A new report by the European Parliamentary Research Service takes issue with the idea that blockchains are incompatible with the EU’s new data privacy laws.
“Blockchain and the General Data Protection Regulation: Can distributed ledgers be squared with European data protection law?” found that while difficulties remain, blockchains can meet the requirement that people have the ability to control and even erase personal information collected by companies.
The lengthy report, released in July, even suggests that in some areas, blockchain technology can actually be good for EU privacy rules.
“[T]his class of technologies could offer distinct advantages that might help to achieve some of the GDPR’s objectives,” wrote Dr. Michèle Finck, who authored the study for the service’s Panel for the Future of Science and Technology.
Specifically, she said, “[b]lockchains can be designed to enable data-sharing without the need for a central trusted intermediary, they offer transparency as to who has accessed data, and blockchain-based smart contracts can moreover automate the sharing of data, hence also reducing transaction costs.”
Beyond that, distributed ledger technology (DLT) “could support control over personal data in allowing them to monitor” if companies are respecting the requirement that data only be used for the stated purpose, Finck argued. “In the same spirit, the technology could be used to help with the detection of data breaches and fraud,”
That’s not to say that it will be easy, she admitted. The two main obstacles to blockchains’ GDPR compliance are well known, and at the core of how DLT works. First, GDPR assumes that in any system collecting personal information, there is one central person—a data controller—to whom EU citizens can go to enforce their rights to control or erase personal information. In a distributed system, however, there is no controlling entity.
The second is the GDPR’s assumption that data can actually be modified or erased in order to comply with the regulations.
“It is the tension between the right to erasure (the ‘right to be forgotten’) and blockchains that has probably been discussed most in recent years,” she said. “Indeed, blockchains are usually deliberately designed to render the (unilateral) modification of data difficult or impossible.”
Making blockchain work with GDPR
The first recommendation Finck made is one stressed by blockchain developers in the United States, most recently at Senate hearings on July 30: create a clear regulatory framework.
In the EU, this is made all the more important by the need to clarify how the GDPR’s broad requirements should be applied on a case-by-case basis regardless of the technological platform.
“[A]n attempt to map the regulation to blockchain technologies reveals broader uncertainties regarding the interpretation and application of this legal framework,” she noted. “What is needed to increase legal certainty for those wanting to use blockchain technologies is regulatory guidance regarding how specific concepts ought to be applied where these mechanisms are used.”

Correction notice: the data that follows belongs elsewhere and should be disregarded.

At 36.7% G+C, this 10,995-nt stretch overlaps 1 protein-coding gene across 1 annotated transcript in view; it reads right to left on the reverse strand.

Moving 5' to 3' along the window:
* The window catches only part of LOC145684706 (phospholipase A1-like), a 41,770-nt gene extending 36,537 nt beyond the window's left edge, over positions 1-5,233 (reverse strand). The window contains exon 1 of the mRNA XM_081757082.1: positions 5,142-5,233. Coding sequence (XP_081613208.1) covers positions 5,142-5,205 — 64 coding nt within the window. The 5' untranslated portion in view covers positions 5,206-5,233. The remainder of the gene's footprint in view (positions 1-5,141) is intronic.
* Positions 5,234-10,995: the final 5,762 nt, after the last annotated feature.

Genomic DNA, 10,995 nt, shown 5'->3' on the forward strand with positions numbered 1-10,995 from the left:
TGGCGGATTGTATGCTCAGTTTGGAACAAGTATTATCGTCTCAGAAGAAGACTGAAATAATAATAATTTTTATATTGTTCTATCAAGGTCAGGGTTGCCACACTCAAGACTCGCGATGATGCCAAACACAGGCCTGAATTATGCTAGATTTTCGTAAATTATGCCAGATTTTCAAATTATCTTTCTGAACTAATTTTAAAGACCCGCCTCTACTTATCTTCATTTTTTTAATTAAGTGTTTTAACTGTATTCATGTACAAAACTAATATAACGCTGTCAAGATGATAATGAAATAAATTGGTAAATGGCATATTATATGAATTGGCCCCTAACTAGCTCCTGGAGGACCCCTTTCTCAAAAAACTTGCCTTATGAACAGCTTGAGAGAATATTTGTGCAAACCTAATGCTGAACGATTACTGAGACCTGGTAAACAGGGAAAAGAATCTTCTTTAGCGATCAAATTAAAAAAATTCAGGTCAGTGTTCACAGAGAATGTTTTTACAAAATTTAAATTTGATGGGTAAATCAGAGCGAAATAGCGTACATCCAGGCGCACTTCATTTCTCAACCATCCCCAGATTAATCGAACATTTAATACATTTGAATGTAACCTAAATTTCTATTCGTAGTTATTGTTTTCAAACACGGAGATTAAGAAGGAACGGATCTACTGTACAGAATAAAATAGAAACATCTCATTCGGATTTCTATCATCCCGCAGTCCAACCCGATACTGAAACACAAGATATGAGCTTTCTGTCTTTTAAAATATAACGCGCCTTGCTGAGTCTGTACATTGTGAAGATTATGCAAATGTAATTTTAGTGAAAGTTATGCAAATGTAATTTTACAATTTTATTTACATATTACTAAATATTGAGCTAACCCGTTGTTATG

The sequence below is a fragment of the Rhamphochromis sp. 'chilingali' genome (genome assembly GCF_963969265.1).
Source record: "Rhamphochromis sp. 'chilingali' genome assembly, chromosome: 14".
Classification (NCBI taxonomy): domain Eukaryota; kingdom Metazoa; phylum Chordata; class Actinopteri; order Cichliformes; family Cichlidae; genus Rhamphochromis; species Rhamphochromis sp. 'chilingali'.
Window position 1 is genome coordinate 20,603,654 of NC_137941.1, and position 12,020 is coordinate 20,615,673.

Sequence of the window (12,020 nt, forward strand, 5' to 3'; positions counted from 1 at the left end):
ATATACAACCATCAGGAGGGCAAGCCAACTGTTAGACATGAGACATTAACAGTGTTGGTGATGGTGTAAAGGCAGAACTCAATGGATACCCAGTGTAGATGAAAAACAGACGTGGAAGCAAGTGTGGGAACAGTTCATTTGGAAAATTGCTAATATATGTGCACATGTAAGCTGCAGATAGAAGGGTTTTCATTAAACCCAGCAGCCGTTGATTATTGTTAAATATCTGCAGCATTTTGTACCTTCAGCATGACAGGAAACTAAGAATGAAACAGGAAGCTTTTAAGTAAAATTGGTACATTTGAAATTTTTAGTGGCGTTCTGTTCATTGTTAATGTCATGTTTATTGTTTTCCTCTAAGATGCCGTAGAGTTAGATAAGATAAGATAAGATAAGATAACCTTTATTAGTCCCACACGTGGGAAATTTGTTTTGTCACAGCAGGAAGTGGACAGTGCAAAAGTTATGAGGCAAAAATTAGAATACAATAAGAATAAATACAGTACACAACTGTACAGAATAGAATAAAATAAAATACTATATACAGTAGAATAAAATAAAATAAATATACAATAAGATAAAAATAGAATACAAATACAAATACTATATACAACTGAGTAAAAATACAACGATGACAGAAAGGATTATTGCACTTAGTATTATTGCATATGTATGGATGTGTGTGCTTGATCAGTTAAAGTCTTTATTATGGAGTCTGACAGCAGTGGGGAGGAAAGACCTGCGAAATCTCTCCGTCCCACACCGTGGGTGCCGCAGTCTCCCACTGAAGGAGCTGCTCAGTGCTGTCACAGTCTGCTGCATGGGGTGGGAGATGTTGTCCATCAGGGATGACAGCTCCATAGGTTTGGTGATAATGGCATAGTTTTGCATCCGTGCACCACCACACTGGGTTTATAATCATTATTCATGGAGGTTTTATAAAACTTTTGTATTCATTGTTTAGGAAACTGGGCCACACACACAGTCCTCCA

It’s almost like she’s talking about the U.S. Securities and Exchange Commission (SEC).
One way to deal with the major hurdles blockchain presents is to turn to private, or enterprise, blockchains, Finck concluded.
For one thing, these do have a central controller, or at least a limited group of controllers. This bypasses the difficulty of achieving a 51% consensus to rewrite a public blockchain, and the near impossibility of ensuring that all nodes comply. After all, data can hardly be said to be erased if all that is achieved is a forked blockchain.
At 105 pages, the report goes into a great deal of depth about a great many specifics of possible methods of making blockchains GDPR-compliant.
Among the areas worth investigating are encrypting the data stored on a blockchain it found. While the subject is complex and unsettled, GDPR makes clear, “at least as a matter of principle, it is possible to manipulate personal data in a manner removing the reasonable likelihood of identifying a data subject through such data,” Finck’s report said. [Report’s emphasis.]
Among the possibilities discussed are using zero knowledge proofs, a concept popular with blockchains trying to share data among competing companies. In a zero knowledge proof, encrypted data can only be accessed with a yes/no question. For example, is person X more than 18 years old?
Storing data in an off-chain database reached through a blockchain is one potential solution. Destroying the private key of an encrypted block is another.
But anonymizing data too effectively has another problem, Finck acknowledged. This is that data must also comply with laws like anti-money laundering (AML) and countering the financing of terrorism (CFT). GDPR largely protects people’s data from misuse by private companies and citizens, not from governments.
Despite the possibilities of a decentralized blockchain, defining and identifying a controller for the data stored remains a difficult task, Finck’s report found. Again, it is one in which much more regulatory guidance is needed.
Finck concluded that the study highlights “that blockchains can offer benefits from a data protection perspective.”
However, this is not something native to public or private blockchains, she said.
“Rather, blockchains need to be purposefully designed” to realize these benefits, Finck added. “Where this is the case, they may offer new forms of data management that provides benefits to the data-driven economy and enable data subjects to have more control over personal data that relates to them.”